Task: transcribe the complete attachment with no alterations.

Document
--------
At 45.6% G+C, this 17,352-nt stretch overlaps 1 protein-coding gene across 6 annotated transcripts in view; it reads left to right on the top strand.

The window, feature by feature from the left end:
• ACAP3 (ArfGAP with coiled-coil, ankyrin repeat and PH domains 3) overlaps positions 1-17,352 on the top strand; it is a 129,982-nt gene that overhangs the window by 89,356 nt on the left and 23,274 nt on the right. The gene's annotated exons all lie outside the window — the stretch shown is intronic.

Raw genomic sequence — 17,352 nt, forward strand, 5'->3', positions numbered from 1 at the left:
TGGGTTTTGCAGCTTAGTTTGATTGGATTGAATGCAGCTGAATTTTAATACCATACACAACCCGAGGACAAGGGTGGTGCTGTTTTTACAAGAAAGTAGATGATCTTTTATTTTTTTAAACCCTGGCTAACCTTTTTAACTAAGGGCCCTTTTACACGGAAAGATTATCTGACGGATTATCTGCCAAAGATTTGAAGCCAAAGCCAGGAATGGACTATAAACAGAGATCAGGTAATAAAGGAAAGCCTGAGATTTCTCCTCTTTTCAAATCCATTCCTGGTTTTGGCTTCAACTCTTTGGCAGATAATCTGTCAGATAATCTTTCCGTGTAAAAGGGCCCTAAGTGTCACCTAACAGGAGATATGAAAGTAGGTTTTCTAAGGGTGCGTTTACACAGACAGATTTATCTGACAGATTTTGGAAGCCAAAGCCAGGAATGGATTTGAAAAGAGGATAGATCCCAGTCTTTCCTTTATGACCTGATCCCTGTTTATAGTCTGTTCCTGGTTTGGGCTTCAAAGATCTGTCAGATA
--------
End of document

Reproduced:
At 45.6% G+C, this 17,352-nt stretch overlaps 1 protein-coding gene across 6 annotated transcripts in view; it reads left to right on the top strand.

The window, feature by feature from the left end:
• ACAP3 (ArfGAP with coiled-coil, ankyrin repeat and PH domains 3) overlaps positions 1-17,352 on the top strand; it is a 129,982-nt gene that overhangs the window by 89,356 nt on the left and 23,274 nt on the right. The gene's annotated exons all lie outside the window — the stretch shown is intronic.

Raw genomic sequence — 17,352 nt, forward strand, 5'->3', positions numbered from 1 at the left:
TGGGTTTTGCAGCTTAGTTTGATTGGATTGAATGCAGCTGAATTTTAATACCATACACAACCCGAGGACAAGGGTGGTGCTGTTTTTACAAGAAAGTAGATGATCTTTTATTTTTTTAAACCCTGGCTAACCTTTTTAACTAAGGGCCCTTTTACACGGAAAGATTATCTGACGGATTATCTGCCAAAGATTTGAAGCCAAAGCCAGGAATGGACTATAAACAGAGATCAGGTAATAAAGGAAAGCCTGAGATTTCTCCTCTTTTCAAATCCATTCCTGGTTTTGGCTTCAACTCTTTGGCAGATAATCTGTCAGATAATCTTTCCGTGTAAAAGGGCCCTAAGTGTCACCTAACAGGAGATATGAAAGTAGGTTTTCTAAGGGTGCGTTTACACAGACAGATTTATCTGACAGATTTTGGAAGCCAAAGCCAGGAATGGATTTGAAAAGAGGATAGATCCCAGTCTTTCCTTTATGACCTGATCCCTGTTTATAGTCTGTTCCTGGTTTGGGCTTCAAAGATCTGTCAGATA